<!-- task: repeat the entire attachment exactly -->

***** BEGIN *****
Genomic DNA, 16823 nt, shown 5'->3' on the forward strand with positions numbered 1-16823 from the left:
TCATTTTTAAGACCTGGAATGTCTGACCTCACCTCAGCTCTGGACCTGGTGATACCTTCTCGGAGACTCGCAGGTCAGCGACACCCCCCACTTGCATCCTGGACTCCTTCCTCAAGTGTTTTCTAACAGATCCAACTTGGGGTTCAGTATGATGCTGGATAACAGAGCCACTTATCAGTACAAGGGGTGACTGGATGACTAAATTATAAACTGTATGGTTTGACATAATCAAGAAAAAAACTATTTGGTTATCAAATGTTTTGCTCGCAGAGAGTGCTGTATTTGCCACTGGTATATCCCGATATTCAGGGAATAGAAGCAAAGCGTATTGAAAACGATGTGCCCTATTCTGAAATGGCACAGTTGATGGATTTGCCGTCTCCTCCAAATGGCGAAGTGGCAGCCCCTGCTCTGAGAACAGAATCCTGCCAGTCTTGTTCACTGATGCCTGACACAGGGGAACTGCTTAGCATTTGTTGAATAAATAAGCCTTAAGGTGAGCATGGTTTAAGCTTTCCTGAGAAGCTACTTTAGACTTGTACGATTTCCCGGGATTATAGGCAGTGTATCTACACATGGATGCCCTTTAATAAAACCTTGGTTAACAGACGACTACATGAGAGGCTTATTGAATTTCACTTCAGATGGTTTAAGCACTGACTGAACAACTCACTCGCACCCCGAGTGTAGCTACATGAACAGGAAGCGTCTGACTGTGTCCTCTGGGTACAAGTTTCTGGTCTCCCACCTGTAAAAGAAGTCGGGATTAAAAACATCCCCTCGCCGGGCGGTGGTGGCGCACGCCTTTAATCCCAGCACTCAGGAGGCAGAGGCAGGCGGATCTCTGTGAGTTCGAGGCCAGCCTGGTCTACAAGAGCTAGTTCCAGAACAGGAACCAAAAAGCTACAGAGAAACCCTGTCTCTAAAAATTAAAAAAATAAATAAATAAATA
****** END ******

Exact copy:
Genomic DNA, 16823 nt, shown 5'->3' on the forward strand with positions numbered 1-16823 from the left:
TCATTTTTAAGACCTGGAATGTCTGACCTCACCTCAGCTCTGGACCTGGTGATACCTTCTCGGAGACTCGCAGGTCAGCGACACCCCCCACTTGCATCCTGGACTCCTTCCTCAAGTGTTTTCTAACAGATCCAACTTGGGGTTCAGTATGATGCTGGATAACAGAGCCACTTATCAGTACAAGGGGTGACTGGATGACTAAATTATAAACTGTATGGTTTGACATAATCAAGAAAAAAACTATTTGGTTATCAAATGTTTTGCTCGCAGAGAGTGCTGTATTTGCCACTGGTATATCCCGATATTCAGGGAATAGAAGCAAAGCGTATTGAAAACGATGTGCCCTATTCTGAAATGGCACAGTTGATGGATTTGCCGTCTCCTCCAAATGGCGAAGTGGCAGCCCCTGCTCTGAGAACAGAATCCTGCCAGTCTTGTTCACTGATGCCTGACACAGGGGAACTGCTTAGCATTTGTTGAATAAATAAGCCTTAAGGTGAGCATGGTTTAAGCTTTCCTGAGAAGCTACTTTAGACTTGTACGATTTCCCGGGATTATAGGCAGTGTATCTACACATGGATGCCCTTTAATAAAACCTTGGTTAACAGACGACTACATGAGAGGCTTATTGAATTTCACTTCAGATGGTTTAAGCACTGACTGAACAACTCACTCGCACCCCGAGTGTAGCTACATGAACAGGAAGCGTCTGACTGTGTCCTCTGGGTACAAGTTTCTGGTCTCCCACCTGTAAAAGAAGTCGGGATTAAAAACATCCCCTCGCCGGGCGGTGGTGGCGCACGCCTTTAATCCCAGCACTCAGGAGGCAGAGGCAGGCGGATCTCTGTGAGTTCGAGGCCAGCCTGGTCTACAAGAGCTAGTTCCAGAACAGGAACCAAAAAGCTACAGAGAAACCCTGTCTCTAAAAATTAAAAAAATAAATAAATAAATA